My last therapist really helped me to sort through many of the practical issues I faced day-to-day while pregnant and caring for two young children, and being temporarily displaced at my mother-in-laws, while we moved from one home to another. It was helpful to have someone there to just listen to me and help me sort out how I was feeling for an hour each week - I think that during that time my life felt too hectic for me to even consider how I was feeling - it was very overwhelming. Having that bit of time each week was the best form of self-care I could give to myself. I would leave therapy each week, grab myself a bit of chocolate or small treat, and feel lighter and cared for.
I would strongly suggest counseling or therapy to anyone who is struggling with anxiety and/or depression, even just a few sessions. Nobody makes it through this life without some baggage, and anxiety and depression is not uncommon, especially for moms who go through many hormone changes and life changes in such a short amount of time with the birth of children. Just because you find that you can function well day-to-day with your anxiety and/or depression does not mean that you would not benefit from having someone to talk to. It doesn’t mean that you are crazy, weak, or incapable - it just means that having someone to talk to, who is educated, trained, and experienced in helping others, might help you feel better.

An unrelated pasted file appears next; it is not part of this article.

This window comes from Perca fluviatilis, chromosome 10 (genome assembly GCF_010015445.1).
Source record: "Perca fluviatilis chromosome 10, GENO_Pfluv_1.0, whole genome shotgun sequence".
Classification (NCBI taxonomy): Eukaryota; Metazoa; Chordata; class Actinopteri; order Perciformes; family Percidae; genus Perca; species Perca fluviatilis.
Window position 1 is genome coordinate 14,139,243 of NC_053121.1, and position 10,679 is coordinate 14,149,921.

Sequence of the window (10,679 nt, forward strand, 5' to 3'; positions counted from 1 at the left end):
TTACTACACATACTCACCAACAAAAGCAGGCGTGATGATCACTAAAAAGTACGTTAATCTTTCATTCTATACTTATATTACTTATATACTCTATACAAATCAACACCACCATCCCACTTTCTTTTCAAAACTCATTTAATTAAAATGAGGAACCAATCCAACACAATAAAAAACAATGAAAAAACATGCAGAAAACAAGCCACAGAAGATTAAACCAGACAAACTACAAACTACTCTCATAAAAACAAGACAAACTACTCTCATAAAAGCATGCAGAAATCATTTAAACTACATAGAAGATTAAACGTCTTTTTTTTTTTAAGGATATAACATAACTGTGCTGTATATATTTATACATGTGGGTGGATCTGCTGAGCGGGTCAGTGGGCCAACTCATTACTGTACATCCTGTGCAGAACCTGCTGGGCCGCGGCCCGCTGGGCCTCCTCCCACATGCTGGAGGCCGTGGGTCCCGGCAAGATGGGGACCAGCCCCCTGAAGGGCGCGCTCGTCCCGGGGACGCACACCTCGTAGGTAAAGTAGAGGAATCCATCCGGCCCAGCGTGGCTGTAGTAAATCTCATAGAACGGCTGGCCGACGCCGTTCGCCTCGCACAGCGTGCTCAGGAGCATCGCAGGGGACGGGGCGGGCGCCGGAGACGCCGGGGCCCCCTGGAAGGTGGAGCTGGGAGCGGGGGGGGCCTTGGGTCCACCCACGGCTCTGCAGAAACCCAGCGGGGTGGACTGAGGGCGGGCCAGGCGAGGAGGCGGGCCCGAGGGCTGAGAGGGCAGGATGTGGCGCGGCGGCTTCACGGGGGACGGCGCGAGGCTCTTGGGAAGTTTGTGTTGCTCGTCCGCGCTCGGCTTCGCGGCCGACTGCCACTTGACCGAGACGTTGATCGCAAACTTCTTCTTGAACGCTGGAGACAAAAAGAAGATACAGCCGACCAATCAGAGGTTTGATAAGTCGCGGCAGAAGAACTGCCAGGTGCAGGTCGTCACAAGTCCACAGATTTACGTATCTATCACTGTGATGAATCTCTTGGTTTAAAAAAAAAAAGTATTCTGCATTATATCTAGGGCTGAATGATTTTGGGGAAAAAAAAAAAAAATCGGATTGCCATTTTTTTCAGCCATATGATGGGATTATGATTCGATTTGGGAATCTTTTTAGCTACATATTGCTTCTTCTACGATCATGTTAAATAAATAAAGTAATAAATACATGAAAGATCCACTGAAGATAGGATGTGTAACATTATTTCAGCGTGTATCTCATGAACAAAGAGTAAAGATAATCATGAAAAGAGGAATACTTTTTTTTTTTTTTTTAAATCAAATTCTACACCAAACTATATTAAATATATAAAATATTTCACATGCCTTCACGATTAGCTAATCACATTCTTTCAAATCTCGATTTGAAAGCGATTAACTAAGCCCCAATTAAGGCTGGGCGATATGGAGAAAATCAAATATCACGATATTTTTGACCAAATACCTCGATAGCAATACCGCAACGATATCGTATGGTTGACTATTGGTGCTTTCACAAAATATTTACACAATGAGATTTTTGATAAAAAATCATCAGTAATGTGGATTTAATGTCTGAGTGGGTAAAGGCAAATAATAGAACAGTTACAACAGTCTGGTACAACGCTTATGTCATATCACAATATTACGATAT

6. If you won a week long trip to Bora Bora, just for yourself, what are 5 things you would bring with you?